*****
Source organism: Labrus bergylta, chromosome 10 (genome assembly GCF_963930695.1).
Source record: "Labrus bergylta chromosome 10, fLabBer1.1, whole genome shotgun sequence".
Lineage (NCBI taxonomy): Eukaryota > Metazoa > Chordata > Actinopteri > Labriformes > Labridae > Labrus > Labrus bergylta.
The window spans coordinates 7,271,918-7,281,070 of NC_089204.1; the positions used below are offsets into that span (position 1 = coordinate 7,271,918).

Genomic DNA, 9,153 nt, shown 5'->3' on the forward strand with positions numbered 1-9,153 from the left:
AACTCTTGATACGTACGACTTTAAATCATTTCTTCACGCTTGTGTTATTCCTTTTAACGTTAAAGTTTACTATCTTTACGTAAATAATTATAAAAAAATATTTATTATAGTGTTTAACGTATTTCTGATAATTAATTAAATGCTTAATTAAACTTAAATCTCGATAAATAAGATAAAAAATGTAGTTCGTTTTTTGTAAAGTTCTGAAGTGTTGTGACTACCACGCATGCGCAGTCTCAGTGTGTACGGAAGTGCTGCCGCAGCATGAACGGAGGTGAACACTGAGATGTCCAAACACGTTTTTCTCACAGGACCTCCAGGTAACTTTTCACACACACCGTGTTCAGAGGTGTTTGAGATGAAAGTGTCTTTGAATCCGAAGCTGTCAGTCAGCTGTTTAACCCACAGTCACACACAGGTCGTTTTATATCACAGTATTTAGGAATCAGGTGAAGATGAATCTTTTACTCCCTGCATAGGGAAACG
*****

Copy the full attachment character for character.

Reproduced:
Source organism: Labrus bergylta, chromosome 10 (genome assembly GCF_963930695.1).
Source record: "Labrus bergylta chromosome 10, fLabBer1.1, whole genome shotgun sequence".
Lineage (NCBI taxonomy): Eukaryota > Metazoa > Chordata > Actinopteri > Labriformes > Labridae > Labrus > Labrus bergylta.
The window spans coordinates 7,271,918-7,281,070 of NC_089204.1; the positions used below are offsets into that span (position 1 = coordinate 7,271,918).

Genomic DNA, 9,153 nt, shown 5'->3' on the forward strand with positions numbered 1-9,153 from the left:
AACTCTTGATACGTACGACTTTAAATCATTTCTTCACGCTTGTGTTATTCCTTTTAACGTTAAAGTTTACTATCTTTACGTAAATAATTATAAAAAAATATTTATTATAGTGTTTAACGTATTTCTGATAATTAATTAAATGCTTAATTAAACTTAAATCTCGATAAATAAGATAAAAAATGTAGTTCGTTTTTTGTAAAGTTCTGAAGTGTTGTGACTACCACGCATGCGCAGTCTCAGTGTGTACGGAAGTGCTGCCGCAGCATGAACGGAGGTGAACACTGAGATGTCCAAACACGTTTTTCTCACAGGACCTCCAGGTAACTTTTCACACACACCGTGTTCAGAGGTGTTTGAGATGAAAGTGTCTTTGAATCCGAAGCTGTCAGTCAGCTGTTTAACCCACAGTCACACACAGGTCGTTTTATATCACAGTATTTAGGAATCAGGTGAAGATGAATCTTTTACTCCCTGCATAGGGAAACG